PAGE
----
The European Union (EU) was only able to issue a statement on the South China Sea ruling on July 15, three days after the PCA published its award. Moreover, this declaration made by Federica Mogherini, the EU’s High Representative, on behalf of the 28-member bloc, did not directly name China.
The EU, which is an ardent advocate of the rule of law, failed to release an immediate – and more strongly-worded – statement on the Hague ruling because Croatia, Hungary and Greece reportedly blocked it.
These small EU members, notably the latter, are facing many economic problems and seeking closer economic ties with Beijing.
While the EU managed to issue a common – though rather weak by its standards – statement on the PCA’s award, ASEAN has conspicuously failed to do so.
It is reported that ASEAN actually drafted a statement but eventually abandoned it due to lack of consensus among its 10 members.
The objection of Cambodia and Laos, both of which are Beijing’s allies and largely depend on it economically, is seen as the reason behind ASEAN’ “no-statement” or “no-comment.”
That Beijing uses its economic influence to lobby its two small and poor neighbors and that it exploits ASEAN’s consensus, the regional grouping’s modus operandi, to divide ASEAN on the South China Sea issue is universally recognized.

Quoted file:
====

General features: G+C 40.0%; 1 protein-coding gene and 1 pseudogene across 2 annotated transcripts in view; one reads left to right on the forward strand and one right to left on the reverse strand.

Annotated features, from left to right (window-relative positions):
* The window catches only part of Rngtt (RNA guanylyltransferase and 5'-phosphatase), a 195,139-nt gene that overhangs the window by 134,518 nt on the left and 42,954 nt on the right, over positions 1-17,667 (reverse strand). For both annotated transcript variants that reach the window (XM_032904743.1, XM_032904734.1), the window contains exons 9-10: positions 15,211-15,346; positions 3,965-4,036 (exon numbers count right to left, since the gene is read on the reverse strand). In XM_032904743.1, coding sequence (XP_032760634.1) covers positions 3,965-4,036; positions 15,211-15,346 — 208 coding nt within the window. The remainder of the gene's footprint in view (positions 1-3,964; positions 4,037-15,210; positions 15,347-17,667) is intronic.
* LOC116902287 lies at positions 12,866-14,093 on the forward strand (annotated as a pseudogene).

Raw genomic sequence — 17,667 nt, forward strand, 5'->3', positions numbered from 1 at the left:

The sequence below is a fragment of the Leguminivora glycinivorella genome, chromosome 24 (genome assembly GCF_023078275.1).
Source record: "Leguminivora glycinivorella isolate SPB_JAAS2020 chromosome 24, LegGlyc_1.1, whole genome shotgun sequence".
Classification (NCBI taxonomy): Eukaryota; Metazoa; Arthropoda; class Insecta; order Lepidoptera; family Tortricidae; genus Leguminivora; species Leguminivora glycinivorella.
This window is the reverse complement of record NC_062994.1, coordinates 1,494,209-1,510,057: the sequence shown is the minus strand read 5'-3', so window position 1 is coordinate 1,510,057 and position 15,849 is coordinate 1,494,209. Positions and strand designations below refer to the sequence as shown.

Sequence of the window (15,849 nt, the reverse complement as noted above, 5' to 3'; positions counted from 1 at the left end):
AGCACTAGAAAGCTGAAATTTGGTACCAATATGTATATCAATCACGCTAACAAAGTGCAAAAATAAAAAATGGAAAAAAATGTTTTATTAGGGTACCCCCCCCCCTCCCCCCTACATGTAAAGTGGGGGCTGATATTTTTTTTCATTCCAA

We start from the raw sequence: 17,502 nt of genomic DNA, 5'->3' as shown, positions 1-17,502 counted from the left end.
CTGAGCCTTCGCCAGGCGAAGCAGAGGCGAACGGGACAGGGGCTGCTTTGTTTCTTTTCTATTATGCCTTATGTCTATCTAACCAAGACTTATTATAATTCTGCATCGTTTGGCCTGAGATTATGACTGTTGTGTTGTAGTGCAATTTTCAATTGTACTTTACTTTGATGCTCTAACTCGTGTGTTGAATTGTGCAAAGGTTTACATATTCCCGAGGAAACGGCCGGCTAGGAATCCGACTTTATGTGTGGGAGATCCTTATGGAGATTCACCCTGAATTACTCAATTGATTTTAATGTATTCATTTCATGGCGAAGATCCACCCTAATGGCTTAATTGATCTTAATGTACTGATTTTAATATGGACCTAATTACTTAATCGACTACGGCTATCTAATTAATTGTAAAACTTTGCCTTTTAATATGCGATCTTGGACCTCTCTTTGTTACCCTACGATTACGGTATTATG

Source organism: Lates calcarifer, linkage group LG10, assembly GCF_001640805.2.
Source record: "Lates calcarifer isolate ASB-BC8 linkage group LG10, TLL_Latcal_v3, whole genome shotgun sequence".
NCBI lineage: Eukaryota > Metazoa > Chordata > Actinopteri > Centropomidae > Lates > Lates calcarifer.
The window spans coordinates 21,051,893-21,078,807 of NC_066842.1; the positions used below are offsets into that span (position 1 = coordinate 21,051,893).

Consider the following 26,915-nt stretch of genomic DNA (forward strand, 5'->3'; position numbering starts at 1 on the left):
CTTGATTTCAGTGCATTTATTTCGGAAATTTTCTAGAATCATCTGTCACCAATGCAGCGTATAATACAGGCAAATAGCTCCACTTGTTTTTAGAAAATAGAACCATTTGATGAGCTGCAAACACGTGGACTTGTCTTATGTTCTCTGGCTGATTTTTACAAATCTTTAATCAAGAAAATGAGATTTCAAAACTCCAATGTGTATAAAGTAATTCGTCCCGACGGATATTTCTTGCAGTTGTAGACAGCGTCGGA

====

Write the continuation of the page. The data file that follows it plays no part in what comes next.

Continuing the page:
In 2012, ASEAN failed – for the first time in its history – to issue a joint communiqué after its AMM in Cambodia. Last month, for the second time, it was unable to agree on a joint statement after a special ASEAN-China Foreign Ministers’ Meeting in Kunming, China. In fact, it released a statement but retracted it immediately afterward.
ASEAN unity under threat
Beijing will undoubtedly use its economic leverage to lobby the host and its other allies, e.g. Cambodia, at the upcoming meetings to prevent any strong declarations on the disputes and the ruling in particular.
If China succeeds in doing so, which will likely result in ASEAN’s failure to issue a joint statement for the third time, the regional organization’s unity, centrality and even its existence are greatly threatened.
It is very difficult, if not impossible, for the grouping to maintain its centrality in the Asia-Pacific’s evolving regional architecture if it is continuously split and manipulated by a powerful outsider.
Its relevance is also greatly questioned if it ignores the South China Sea disputes, which are probably the region’s biggest security concern. Moreover, four ASEAN members – Brunei, Malaysia, the Philippines and Vietnam – are directly involved in the disputes.
As it is also seeking to establish and advocate for a rules-based regional order, ASEAN cannot be silent on a ruling by an international court established under aegis of UNCLOS.
Unfortunately, judging by Cambodia’s statement made on the eve of the PCA’s publication of its findings, that it “will not join in expressing any common position on the verdict”, it is almost impossible for ASEAN to reach a joint statement on the ruling in Laos in the coming days.
This also means China is again able to undermine ASEAN’s role in settling the South China Sea disputes.
However, it does not imply that Beijing’s realpolitik really trumps international law in the South China Sea.